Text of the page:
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Science. 2015 Nov 6;350(6261):670-4. doi: 10.1126/science.aac9990.

Plant pathogenic anaerobic bacteria use aromatic polyketides to access aerobic territory.

Author information

1
Department of Biomolecular Chemistry, Leibniz Institute for Natural Product Research and Infection Biology (HKI), Jena, Germany.
2
Department of Biomolecular Chemistry, Leibniz Institute for Natural Product Research and Infection Biology (HKI), Jena, Germany. Department of Microbiology and Immunology, University of Melbourne at the Peter Doherty Institute for Infection and Immunity, VIC 3010, Australia.
3
Bio Pilot Plant, Leibniz Institute for Natural Product Research and Infection Biology (HKI), Jena, Germany.
4
Department of Infection Biology, Leibniz Institute for Natural Product Research and Infection Biology (HKI), Jena, Germany.
5
Department of Biomolecular Chemistry, Leibniz Institute for Natural Product Research and Infection Biology (HKI), Jena, Germany. Department of Natural Product Chemistry, Friedrich Schiller University, Jena, Germany. christian.hertweck@leibniz-hki.de.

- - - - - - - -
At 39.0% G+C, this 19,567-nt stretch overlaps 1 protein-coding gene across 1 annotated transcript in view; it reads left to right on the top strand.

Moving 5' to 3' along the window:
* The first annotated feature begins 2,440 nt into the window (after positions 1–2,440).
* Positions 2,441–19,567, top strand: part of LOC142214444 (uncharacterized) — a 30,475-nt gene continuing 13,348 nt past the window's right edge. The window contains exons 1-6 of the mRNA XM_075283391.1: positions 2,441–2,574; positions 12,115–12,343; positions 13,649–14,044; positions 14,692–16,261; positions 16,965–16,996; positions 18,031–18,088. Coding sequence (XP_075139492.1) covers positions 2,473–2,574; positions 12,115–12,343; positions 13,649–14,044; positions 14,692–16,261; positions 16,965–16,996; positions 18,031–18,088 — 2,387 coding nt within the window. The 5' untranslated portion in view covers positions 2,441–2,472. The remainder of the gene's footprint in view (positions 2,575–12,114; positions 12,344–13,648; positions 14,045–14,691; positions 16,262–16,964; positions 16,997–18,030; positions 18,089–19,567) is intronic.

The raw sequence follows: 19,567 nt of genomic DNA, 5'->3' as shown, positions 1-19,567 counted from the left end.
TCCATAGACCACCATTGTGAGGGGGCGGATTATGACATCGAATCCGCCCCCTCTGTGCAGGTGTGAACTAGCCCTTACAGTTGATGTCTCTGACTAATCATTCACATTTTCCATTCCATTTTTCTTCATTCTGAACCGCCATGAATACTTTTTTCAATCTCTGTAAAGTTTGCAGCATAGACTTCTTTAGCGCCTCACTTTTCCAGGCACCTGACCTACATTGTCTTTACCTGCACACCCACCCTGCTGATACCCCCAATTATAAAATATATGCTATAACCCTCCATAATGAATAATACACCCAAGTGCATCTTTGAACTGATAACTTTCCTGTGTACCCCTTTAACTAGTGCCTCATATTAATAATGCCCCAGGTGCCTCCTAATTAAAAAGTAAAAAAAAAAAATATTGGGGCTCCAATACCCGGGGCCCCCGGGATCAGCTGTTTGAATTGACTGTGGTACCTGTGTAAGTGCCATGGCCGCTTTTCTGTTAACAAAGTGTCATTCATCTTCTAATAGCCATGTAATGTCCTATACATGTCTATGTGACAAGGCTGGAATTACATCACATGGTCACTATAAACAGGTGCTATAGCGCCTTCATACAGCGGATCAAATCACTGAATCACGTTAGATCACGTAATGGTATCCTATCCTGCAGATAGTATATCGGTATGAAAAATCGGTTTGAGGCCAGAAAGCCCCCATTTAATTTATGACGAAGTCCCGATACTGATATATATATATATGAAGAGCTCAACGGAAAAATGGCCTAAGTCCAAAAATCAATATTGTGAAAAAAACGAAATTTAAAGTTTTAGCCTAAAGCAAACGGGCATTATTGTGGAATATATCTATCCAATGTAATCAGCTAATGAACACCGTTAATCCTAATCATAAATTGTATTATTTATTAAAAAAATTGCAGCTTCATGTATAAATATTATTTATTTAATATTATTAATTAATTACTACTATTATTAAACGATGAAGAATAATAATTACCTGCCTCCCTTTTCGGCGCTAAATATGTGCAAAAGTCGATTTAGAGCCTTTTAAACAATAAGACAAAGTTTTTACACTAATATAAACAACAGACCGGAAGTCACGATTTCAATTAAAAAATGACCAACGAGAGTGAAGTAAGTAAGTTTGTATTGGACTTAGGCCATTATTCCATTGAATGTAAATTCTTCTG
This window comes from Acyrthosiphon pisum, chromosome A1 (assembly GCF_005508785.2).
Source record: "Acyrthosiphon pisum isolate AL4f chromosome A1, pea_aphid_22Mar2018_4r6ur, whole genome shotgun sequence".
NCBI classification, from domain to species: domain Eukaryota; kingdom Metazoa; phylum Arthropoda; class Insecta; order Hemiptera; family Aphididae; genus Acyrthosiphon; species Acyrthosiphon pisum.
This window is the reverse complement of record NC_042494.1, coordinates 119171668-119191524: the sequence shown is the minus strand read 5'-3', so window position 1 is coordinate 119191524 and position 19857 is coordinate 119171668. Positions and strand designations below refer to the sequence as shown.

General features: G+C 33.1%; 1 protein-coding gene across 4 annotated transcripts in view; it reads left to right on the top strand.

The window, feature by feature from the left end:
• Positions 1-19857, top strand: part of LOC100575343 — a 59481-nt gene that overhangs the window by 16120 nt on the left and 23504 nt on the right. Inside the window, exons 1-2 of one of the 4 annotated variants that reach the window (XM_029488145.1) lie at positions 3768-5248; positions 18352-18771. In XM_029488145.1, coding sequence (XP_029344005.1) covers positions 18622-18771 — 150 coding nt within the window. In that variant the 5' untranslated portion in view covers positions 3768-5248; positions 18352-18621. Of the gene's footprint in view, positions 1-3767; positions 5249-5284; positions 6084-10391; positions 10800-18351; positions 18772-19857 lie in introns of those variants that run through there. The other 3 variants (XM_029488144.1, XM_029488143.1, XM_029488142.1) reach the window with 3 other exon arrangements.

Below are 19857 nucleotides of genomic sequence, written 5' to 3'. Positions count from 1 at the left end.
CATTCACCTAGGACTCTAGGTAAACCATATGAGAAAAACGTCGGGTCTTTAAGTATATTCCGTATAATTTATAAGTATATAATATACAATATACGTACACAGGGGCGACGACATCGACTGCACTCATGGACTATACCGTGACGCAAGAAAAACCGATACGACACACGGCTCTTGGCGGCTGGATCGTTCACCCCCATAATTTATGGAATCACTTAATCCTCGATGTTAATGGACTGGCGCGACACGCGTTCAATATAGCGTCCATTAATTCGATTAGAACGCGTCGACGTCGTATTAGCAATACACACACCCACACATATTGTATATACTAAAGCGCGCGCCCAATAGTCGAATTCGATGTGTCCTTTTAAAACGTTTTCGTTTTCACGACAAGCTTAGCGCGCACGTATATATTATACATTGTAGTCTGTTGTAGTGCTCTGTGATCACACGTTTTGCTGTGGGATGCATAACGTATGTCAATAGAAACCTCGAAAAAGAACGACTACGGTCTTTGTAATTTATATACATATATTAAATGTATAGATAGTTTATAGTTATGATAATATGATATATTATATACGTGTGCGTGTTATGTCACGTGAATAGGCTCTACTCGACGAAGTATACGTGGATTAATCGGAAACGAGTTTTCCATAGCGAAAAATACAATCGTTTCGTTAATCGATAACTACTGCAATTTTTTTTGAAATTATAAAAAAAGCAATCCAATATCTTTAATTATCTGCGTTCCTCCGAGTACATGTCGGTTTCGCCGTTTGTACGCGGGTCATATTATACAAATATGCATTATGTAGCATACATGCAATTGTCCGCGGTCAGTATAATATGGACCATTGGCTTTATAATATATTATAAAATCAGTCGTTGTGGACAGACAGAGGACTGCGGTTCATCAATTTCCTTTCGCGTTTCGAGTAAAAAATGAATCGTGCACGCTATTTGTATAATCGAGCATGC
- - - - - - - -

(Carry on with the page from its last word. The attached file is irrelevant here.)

Abstract

Around 25% of vegetable food is lost worldwide because of infectious plant diseases, including microbe-induced decay of harvested crops. In wet seasons and under humid storage conditions, potato tubers are readily infected and decomposed by anaerobic bacteria (Clostridium puniceum). We found that these anaerobic plant pathogens harbor a gene locus (type II polyketide synthase) to produce unusual polyketide metabolites (clostrubins) with dual functions. The clostrubins, which act as antibiotics against other microbial plant pathogens, enable the anaerobic bacteria to survive an oxygen-rich plant environment.

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PMID:
26542569
DOI:
10.1126/science.aac9990
[Indexed for MEDLINE]
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